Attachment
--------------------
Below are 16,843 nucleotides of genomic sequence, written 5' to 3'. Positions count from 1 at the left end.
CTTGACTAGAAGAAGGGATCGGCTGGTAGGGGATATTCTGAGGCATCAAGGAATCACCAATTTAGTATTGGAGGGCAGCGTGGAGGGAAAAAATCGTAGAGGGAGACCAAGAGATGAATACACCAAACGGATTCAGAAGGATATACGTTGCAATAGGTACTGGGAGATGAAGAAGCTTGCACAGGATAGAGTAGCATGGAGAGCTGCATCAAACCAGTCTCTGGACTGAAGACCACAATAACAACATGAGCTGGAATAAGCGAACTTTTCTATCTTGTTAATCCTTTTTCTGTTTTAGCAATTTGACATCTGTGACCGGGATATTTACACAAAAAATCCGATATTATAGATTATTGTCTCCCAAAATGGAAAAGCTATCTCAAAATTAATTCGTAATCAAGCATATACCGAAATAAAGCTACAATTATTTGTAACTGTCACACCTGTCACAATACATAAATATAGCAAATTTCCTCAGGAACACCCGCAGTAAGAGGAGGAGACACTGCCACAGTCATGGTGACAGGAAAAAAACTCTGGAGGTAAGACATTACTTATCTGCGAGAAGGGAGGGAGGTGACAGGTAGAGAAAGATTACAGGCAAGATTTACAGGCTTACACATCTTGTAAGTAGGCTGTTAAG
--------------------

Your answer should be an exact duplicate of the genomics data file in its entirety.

Below are 16,843 nucleotides of genomic sequence, written 5' to 3'. Positions count from 1 at the left end.
CTTGACTAGAAGAAGGGATCGGCTGGTAGGGGATATTCTGAGGCATCAAGGAATCACCAATTTAGTATTGGAGGGCAGCGTGGAGGGAAAAAATCGTAGAGGGAGACCAAGAGATGAATACACCAAACGGATTCAGAAGGATATACGTTGCAATAGGTACTGGGAGATGAAGAAGCTTGCACAGGATAGAGTAGCATGGAGAGCTGCATCAAACCAGTCTCTGGACTGAAGACCACAATAACAACATGAGCTGGAATAAGCGAACTTTTCTATCTTGTTAATCCTTTTTCTGTTTTAGCAATTTGACATCTGTGACCGGGATATTTACACAAAAAATCCGATATTATAGATTATTGTCTCCCAAAATGGAAAAGCTATCTCAAAATTAATTCGTAATCAAGCATATACCGAAATAAAGCTACAATTATTTGTAACTGTCACACCTGTCACAATACATAAATATAGCAAATTTCCTCAGGAACACCCGCAGTAAGAGGAGGAGACACTGCCACAGTCATGGTGACAGGAAAAAAACTCTGGAGGTAAGACATTACTTATCTGCGAGAAGGGAGGGAGGTGACAGGTAGAGAAAGATTACAGGCAAGATTTACAGGCTTACACATCTTGTAAGTAGGCTGTTAAG